December 16, 2018
Sid Griffin, musician and writer, compares Dylan to Miles Davis but concludes “he’s a surprisingly normal person in an incredibly abnormal situation.” Other subjects: Bob’s open attendance at Minnesota sporting events, Dylan’s penchant for taking buses into rural Ireland and the secret of his 1960s skinny black jeans.
We also discuss originality. Sid’s view: “If you take two lines from a Henry Timrod poem in the American Civil war and then have a line of your own and then you have two lines from some Japanese poet of the 19th Century and a line of your own and then a line of dialogue that Humphrey Bogart said to Claude Rains…that is an original song.”
Kentucky native Sid Griffin is a successful solo artist as well as co-founder of the legendary bands The Long Ryders and The Coal Porters. His first book was a biography of Gram Parsons. Million Dollar Bash: Bob Dylan, The Band and The Basement Tapes is a must-read for any Dylan fan. Sid has contributed many articles to Mojo, Q and NME. He is often seen on BBC TV.
Podcast The Sid Griffin Podcast (https://itunes.apple.com/gb/podcast/call-all-coal-porters/id558495037)
December 2, 2018
Sylvie Simmons, author of the definitive Leonard Cohen biography “I’m Your Man”, confesses to discovering both Bob and Leonard on the same tacky compilation album. Further revelations include her reaction to witnessing Born-Again Bob (“it was just a really boring show”) and Leonard’s unhappy reaction to the news of Bob’s conversion (“he was yelling and screaming”).
Other topics include Dylan and Cohen’s Jewishness, their use of smoke and mirrors and, from the mouth of their mutual producer Bob Johnston (“Is it rolling, Bob?”), the true story of how the two musical giants first met.
Originally from London, but a Californian resident for decades, Sylvie has written articles and reviews for nearly every major music magazine. Her first book was a biography of Mötley Crüe. She has published a collection of short stories, Too Weird for Ziggy, as well as biographies of Neil Young and Serge Gainsbourg. Her first album as a singer-songwriter, Sylvie, was released in 2014.
November 18, 2018
Olivier Award-winning actor Kenneth Cranham wraps his RADA-trained vocal cords around Visions of Johanna and never stops. "You’ve got to go and see this guy Bob Dylan at the Royal Festival Hall,” he remembers being told in 1964. “He smokes joints all the time." So he bought four tickets - for a pound.
Get ready for countless stories including Sam Shepard’s unique directing technique, a fond remembrance of Roger Lloyd Pack and blowing the minds of the Salvation Army with Dylan on his side.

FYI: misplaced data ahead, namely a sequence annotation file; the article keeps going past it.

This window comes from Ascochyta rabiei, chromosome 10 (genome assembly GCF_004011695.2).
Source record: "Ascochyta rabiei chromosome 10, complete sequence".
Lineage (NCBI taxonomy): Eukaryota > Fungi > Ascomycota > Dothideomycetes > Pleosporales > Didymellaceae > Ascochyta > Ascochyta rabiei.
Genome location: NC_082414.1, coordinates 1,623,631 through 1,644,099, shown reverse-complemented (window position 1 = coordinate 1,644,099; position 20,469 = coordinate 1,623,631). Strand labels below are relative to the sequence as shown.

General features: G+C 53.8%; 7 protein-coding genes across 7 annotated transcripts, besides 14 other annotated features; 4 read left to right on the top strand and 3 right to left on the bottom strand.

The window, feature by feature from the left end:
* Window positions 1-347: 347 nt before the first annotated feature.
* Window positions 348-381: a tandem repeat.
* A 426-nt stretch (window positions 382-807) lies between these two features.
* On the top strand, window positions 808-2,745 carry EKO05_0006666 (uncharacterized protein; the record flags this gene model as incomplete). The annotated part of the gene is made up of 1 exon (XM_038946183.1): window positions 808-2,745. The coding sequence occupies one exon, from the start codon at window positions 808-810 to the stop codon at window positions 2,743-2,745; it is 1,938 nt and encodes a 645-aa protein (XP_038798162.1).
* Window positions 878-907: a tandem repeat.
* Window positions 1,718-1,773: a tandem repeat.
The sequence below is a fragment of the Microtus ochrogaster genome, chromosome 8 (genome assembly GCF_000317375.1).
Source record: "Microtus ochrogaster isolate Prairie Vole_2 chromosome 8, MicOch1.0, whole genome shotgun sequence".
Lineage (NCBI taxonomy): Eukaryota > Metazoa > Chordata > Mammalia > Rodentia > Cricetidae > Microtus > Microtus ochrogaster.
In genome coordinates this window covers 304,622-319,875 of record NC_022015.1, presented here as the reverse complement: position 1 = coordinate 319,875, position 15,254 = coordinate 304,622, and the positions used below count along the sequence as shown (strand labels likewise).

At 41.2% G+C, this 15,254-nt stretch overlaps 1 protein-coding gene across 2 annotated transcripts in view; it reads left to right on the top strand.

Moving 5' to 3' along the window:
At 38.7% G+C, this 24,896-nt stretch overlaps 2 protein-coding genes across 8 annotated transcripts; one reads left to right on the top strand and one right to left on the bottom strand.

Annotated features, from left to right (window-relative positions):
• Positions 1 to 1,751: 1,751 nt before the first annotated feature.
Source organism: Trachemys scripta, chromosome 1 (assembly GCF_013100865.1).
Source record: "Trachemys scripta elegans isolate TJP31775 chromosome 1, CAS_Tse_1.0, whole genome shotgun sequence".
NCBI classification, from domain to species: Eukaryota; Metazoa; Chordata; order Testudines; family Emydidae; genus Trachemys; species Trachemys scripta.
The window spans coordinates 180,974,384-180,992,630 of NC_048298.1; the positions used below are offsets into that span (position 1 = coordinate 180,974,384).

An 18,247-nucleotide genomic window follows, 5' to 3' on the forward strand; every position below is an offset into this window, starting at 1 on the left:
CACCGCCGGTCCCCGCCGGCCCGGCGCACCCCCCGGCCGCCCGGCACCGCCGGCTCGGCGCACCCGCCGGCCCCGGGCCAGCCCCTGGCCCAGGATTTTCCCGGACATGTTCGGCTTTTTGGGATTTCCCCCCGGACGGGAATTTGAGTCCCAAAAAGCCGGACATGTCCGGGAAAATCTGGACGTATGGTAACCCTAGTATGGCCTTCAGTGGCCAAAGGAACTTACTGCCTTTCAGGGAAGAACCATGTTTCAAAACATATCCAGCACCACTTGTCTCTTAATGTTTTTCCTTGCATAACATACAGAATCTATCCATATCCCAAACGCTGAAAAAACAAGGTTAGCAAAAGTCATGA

West End and Broadway veteran Kenneth Cranham was in Joe Orton’s Loot and Harold Pinter’s The Birthday Party. He played the title role in ITV’s Shine On, Harvey Moon and has appeared in countless films, stretching from Oliver! through Hellbound: Hellraiser II to Layer Cake, Valkyrie and Film Stars Don’t Die In Liverpool.
October 21, 2018
In Episode 3, singer and writer Barb Jungr compares Dylan and Leonard Cohen (having extensively recorded both), and talks about the constant relevance of Dylan’s lyrics: his “understanding of humanity…that really relentless gaze”.
An award-winning song-stylist incorporating jazz, blues and European cabaret, Barb’s approach often includes radical re-readings of known writers (Bowie, Springsteen, The Beatles, Joni Mitchell) as well as original material. She has also written for children’s and musical theatre.
Barb’s Dylan-related albums include Every Grain Of Sand (2002), Just Like A Woman (2008), Man In The Long Black Coat (2011) and Hard Rain (2014).
October 7, 2018
In Episode 2, actor David Morrissey and his son Gene discuss Dylan’s take on heartbreak and darkness, as well as the art of listening to albums all the way through; especially Blood On The Tracks.
David Morrissey started acting at the Everyman Youth Theatre in Liverpool, where he was born and raised. Following graduation from RADA, he worked with Cheek By Jowl, the Manchester Royal Exchange and the Royal National Theatre.
The British Film Institute described David as "one of the most versatile English actors of his generation". His many television and film credits include the Brian Jones biopic Stoned; as well as Britannia, The Driver, State of Play, Gordon Brown in The Deal (RTS Award, Best Actor) and The Governor in The Walking Dead (two time Saturn Award nominee).
September 24, 2018
In our first episode: noted journalist, broadcaster and author David Hepworth talks about Dylan's jokes, the Nobel Prize and the time he interviewed him.
David joined Smash Hits in 1979 and became the editor. He helped start magazines like Just Seventeen, Q, Empire, Mojo, More, Heat and The Word. He presented Whistle Test for the BBC; and Live Aid, in front of the largest TV audience in history. He interviewed Bob Dylan a year later, in July 1986. His books "1971: Never A Dull Moment" and "Uncommon People: The Rise and Fall of the Rock Stars" are both Sunday Times best-sellers. His new book is called "Nothing Is Real" and he podcasts at http://wordpodcast.co.uk/